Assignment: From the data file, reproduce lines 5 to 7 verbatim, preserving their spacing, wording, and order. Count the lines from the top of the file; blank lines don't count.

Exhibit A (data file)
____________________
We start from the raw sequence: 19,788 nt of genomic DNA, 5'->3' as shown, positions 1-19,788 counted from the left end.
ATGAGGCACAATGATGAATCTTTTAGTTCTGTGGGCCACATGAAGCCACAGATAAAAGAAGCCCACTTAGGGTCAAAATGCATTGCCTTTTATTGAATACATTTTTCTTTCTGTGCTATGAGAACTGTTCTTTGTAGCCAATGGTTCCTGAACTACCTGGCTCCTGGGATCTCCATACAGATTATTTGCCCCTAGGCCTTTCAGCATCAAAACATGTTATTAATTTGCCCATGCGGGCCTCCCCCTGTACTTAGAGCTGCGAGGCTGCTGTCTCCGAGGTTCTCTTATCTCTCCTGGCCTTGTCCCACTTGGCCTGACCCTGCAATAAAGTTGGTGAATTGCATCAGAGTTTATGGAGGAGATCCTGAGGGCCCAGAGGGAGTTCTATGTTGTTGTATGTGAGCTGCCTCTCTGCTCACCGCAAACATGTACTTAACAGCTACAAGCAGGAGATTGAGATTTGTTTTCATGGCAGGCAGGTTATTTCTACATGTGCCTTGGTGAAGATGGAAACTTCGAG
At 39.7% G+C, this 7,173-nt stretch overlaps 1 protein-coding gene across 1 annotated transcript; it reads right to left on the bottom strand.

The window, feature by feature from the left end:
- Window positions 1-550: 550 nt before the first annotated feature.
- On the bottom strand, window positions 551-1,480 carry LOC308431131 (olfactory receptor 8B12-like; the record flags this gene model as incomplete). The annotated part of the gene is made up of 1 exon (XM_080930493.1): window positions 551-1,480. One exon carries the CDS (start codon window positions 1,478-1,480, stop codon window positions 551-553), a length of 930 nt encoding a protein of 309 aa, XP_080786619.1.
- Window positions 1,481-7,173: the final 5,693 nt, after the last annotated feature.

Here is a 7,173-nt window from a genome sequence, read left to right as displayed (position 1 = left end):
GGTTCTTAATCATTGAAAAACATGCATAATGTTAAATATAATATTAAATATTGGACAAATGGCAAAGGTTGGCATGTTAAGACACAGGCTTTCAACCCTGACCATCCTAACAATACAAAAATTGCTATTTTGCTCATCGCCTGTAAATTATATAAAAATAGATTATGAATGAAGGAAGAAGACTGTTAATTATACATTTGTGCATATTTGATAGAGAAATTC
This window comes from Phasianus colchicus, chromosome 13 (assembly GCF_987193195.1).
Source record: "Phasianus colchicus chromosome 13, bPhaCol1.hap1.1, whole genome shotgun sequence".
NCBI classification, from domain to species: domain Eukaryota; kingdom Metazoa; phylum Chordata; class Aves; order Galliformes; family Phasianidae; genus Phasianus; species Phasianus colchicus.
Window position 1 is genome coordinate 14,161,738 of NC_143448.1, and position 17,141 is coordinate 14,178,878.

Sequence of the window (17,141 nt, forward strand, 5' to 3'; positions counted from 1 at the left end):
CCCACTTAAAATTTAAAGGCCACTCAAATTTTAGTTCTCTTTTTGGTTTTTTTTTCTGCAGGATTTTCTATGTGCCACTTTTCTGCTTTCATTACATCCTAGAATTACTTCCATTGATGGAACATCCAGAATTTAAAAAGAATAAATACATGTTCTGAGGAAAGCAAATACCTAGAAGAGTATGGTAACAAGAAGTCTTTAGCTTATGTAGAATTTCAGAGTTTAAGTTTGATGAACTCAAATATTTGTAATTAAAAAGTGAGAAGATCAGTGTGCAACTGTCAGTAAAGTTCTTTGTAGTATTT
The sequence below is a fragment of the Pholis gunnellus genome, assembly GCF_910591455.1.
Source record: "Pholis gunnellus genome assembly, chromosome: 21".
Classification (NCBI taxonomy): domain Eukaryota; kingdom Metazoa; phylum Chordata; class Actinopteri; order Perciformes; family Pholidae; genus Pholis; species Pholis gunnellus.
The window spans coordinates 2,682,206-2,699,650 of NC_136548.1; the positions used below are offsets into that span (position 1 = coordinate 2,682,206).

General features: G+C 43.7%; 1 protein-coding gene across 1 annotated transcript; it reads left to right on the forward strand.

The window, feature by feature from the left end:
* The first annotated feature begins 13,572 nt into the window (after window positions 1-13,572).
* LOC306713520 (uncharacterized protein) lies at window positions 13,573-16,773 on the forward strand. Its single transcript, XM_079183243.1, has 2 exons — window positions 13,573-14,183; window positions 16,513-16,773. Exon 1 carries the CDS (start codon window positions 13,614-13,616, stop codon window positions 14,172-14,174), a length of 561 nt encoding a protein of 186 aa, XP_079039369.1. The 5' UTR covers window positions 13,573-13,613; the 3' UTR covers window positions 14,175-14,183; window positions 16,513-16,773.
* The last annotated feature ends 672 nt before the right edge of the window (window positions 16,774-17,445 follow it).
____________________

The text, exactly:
- Window positions 1-550: 550 nt before the first annotated feature.
- On the bottom strand, window positions 551-1,480 carry LOC308431131 (olfactory receptor 8B12-like; the record flags this gene model as incomplete). The annotated part of the gene is made up of 1 exon (XM_080930493.1): window positions 551-1,480. One exon carries the CDS (start codon window positions 1,478-1,480, stop codon window positions 551-553), a length of 930 nt encoding a protein of 309 aa, XP_080786619.1.
- Window positions 1,481-7,173: the final 5,693 nt, after the last annotated feature.